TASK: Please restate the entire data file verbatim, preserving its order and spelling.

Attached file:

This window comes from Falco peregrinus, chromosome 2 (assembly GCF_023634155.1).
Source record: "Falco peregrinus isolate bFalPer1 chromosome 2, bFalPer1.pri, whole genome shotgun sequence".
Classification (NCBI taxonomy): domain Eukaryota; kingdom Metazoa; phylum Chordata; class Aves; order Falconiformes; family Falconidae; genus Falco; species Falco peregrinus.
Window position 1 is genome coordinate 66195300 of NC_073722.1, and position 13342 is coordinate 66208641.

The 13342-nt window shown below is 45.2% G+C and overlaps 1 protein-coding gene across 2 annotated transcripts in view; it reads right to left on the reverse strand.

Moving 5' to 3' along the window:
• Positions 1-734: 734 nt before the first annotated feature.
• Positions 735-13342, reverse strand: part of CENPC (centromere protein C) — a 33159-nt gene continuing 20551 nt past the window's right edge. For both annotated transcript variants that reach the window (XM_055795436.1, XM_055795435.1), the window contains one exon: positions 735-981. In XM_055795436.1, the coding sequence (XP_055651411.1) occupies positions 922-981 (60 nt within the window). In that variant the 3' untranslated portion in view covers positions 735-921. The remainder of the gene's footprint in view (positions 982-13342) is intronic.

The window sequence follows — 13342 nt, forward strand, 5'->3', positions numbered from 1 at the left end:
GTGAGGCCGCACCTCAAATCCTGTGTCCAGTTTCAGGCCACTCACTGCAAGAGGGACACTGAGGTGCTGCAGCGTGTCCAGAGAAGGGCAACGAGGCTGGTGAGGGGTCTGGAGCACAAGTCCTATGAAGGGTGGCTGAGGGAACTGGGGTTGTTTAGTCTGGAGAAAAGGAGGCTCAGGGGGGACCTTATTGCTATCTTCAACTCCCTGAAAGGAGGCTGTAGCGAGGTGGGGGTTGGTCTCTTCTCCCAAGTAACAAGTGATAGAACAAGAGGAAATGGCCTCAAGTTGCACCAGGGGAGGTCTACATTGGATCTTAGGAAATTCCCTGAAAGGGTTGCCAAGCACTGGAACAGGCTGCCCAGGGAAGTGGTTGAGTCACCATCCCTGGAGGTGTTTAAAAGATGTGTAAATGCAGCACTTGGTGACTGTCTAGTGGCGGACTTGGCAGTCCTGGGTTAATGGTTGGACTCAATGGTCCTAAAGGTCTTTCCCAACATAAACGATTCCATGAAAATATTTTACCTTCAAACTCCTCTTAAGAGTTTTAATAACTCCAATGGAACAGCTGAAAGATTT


This window comes from Falco peregrinus, chromosome 2 (assembly GCF_023634155.1).
Source record: "Falco peregrinus isolate bFalPer1 chromosome 2, bFalPer1.pri, whole genome shotgun sequence".
Classification (NCBI taxonomy): domain Eukaryota; kingdom Metazoa; phylum Chordata; class Aves; order Falconiformes; family Falconidae; genus Falco; species Falco peregrinus.
Window position 1 is genome coordinate 66195300 of NC_073722.1, and position 13342 is coordinate 66208641.

The 13342-nt window shown below is 45.2% G+C and overlaps 1 protein-coding gene across 2 annotated transcripts in view; it reads right to left on the reverse strand.

Moving 5' to 3' along the window:
• Positions 1-734: 734 nt before the first annotated feature.
• Positions 735-13342, reverse strand: part of CENPC (centromere protein C) — a 33159-nt gene continuing 20551 nt past the window's right edge. For both annotated transcript variants that reach the window (XM_055795436.1, XM_055795435.1), the window contains one exon: positions 735-981. In XM_055795436.1, the coding sequence (XP_055651411.1) occupies positions 922-981 (60 nt within the window). In that variant the 3' untranslated portion in view covers positions 735-921. The remainder of the gene's footprint in view (positions 982-13342) is intronic.

The window sequence follows — 13342 nt, forward strand, 5'->3', positions numbered from 1 at the left end:
GTGAGGCCGCACCTCAAATCCTGTGTCCAGTTTCAGGCCACTCACTGCAAGAGGGACACTGAGGTGCTGCAGCGTGTCCAGAGAAGGGCAACGAGGCTGGTGAGGGGTCTGGAGCACAAGTCCTATGAAGGGTGGCTGAGGGAACTGGGGTTGTTTAGTCTGGAGAAAAGGAGGCTCAGGGGGGACCTTATTGCTATCTTCAACTCCCTGAAAGGAGGCTGTAGCGAGGTGGGGGTTGGTCTCTTCTCCCAAGTAACAAGTGATAGAACAAGAGGAAATGGCCTCAAGTTGCACCAGGGGAGGTCTACATTGGATCTTAGGAAATTCCCTGAAAGGGTTGCCAAGCACTGGAACAGGCTGCCCAGGGAAGTGGTTGAGTCACCATCCCTGGAGGTGTTTAAAAGATGTGTAAATGCAGCACTTGGTGACTGTCTAGTGGCGGACTTGGCAGTCCTGGGTTAATGGTTGGACTCAATGGTCCTAAAGGTCTTTCCCAACATAAACGATTCCATGAAAATATTTTACCTTCAAACTCCTCTTAAGAGTTTTAATAACTCCAATGGAACAGCTGAAAGATTT